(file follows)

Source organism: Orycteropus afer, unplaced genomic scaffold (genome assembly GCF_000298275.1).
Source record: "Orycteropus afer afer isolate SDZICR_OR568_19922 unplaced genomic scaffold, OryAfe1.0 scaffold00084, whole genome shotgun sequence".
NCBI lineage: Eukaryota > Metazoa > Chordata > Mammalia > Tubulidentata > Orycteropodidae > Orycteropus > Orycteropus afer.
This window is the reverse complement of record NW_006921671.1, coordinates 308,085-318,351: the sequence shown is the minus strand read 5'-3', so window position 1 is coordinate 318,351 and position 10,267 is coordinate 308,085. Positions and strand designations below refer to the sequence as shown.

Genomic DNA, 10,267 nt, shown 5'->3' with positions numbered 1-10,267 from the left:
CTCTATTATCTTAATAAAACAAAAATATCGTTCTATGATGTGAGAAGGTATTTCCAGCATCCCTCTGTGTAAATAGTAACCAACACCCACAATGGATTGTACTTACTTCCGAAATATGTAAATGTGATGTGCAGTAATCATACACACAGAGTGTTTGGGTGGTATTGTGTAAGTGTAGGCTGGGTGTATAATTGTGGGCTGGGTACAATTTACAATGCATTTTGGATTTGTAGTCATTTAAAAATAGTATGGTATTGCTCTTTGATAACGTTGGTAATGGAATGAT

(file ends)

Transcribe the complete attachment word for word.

Source organism: Orycteropus afer, unplaced genomic scaffold (genome assembly GCF_000298275.1).
Source record: "Orycteropus afer afer isolate SDZICR_OR568_19922 unplaced genomic scaffold, OryAfe1.0 scaffold00084, whole genome shotgun sequence".
NCBI lineage: Eukaryota > Metazoa > Chordata > Mammalia > Tubulidentata > Orycteropodidae > Orycteropus > Orycteropus afer.
This window is the reverse complement of record NW_006921671.1, coordinates 308,085-318,351: the sequence shown is the minus strand read 5'-3', so window position 1 is coordinate 318,351 and position 10,267 is coordinate 308,085. Positions and strand designations below refer to the sequence as shown.

Genomic DNA, 10,267 nt, shown 5'->3' with positions numbered 1-10,267 from the left:
CTCTATTATCTTAATAAAACAAAAATATCGTTCTATGATGTGAGAAGGTATTTCCAGCATCCCTCTGTGTAAATAGTAACCAACACCCACAATGGATTGTACTTACTTCCGAAATATGTAAATGTGATGTGCAGTAATCATACACACAGAGTGTTTGGGTGGTATTGTGTAAGTGTAGGCTGGGTGTATAATTGTGGGCTGGGTACAATTTACAATGCATTTTGGATTTGTAGTCATTTAAAAATAGTATGGTATTGCTCTTTGATAACGTTGGTAATGGAATGAT